Xinjiang Uyghurs: UK fined companies that do not disclose imports linked to the Chinese region

Xinjiang Uyghurs: UK fined companies that do not disclose imports linked to the Chinese region

British Foreign Secretary Dominic Raab announced the new measures on Tuesday, which the Foreign Office says are designed to ensure that all UK organizations “are not complicit in or benefit from human rights violations in Xinjiang.”

The British government will also review UK products that can be exported to Xinjiang, and will issue new guidelines that “identify the specific risks faced by companies with links to Xinjiang … and highlight effective due diligence challenges there”.

The US State Department appreciates that Up to 2 million IgorThey, along with members of other Muslim minorities, are held in a sprawling network of internment camps in Xinjiang.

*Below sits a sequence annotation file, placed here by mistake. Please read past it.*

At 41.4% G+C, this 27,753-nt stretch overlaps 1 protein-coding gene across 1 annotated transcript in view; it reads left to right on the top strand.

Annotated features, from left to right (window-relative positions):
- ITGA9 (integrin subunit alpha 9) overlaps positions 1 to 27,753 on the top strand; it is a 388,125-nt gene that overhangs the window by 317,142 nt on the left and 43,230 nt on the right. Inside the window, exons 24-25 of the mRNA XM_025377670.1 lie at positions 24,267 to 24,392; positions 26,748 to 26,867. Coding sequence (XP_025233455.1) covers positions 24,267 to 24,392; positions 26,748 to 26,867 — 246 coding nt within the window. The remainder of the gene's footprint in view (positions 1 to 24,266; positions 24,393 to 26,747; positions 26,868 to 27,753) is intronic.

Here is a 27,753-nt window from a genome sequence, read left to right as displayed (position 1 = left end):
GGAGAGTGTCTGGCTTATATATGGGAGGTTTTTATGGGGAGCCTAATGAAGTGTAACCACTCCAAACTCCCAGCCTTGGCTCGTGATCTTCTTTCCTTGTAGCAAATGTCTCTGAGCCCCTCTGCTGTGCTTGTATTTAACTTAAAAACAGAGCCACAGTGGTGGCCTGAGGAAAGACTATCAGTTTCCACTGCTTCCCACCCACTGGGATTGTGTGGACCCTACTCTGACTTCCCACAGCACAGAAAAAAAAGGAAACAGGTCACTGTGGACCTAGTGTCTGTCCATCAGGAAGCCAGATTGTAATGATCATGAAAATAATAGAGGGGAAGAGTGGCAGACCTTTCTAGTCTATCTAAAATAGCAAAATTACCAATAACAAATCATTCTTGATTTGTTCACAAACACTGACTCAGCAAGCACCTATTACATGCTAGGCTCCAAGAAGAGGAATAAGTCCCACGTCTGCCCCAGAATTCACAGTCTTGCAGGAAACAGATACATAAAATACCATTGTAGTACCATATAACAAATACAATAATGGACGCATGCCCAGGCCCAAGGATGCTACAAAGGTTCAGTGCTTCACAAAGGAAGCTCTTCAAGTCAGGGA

Beijing has long defended the crackdown in Xinjiang as necessary to counter extremism and terrorism, claiming that its facilities are voluntary “training centers” where people learn professional skills, the Chinese language and laws.

“The evidence of the scale and severity of human rights violations being committed in Xinjiang against Uyghur Muslims is now far reaching,” Raab told members of parliament. He said that the new measures aim to “send a clear message that these human rights violations are unacceptable, and to protect companies and public bodies in the United Kingdom from any participation or association with them.”

Raab also called on the UN to reach Xinjiang to verify allegations of forced labor and other human rights violations.

Washington has taken Its own steps To reduce imports from Xinjiang. Last month, the Trump administration announced it would ban importing cotton from there – the most recent restriction related to the region.

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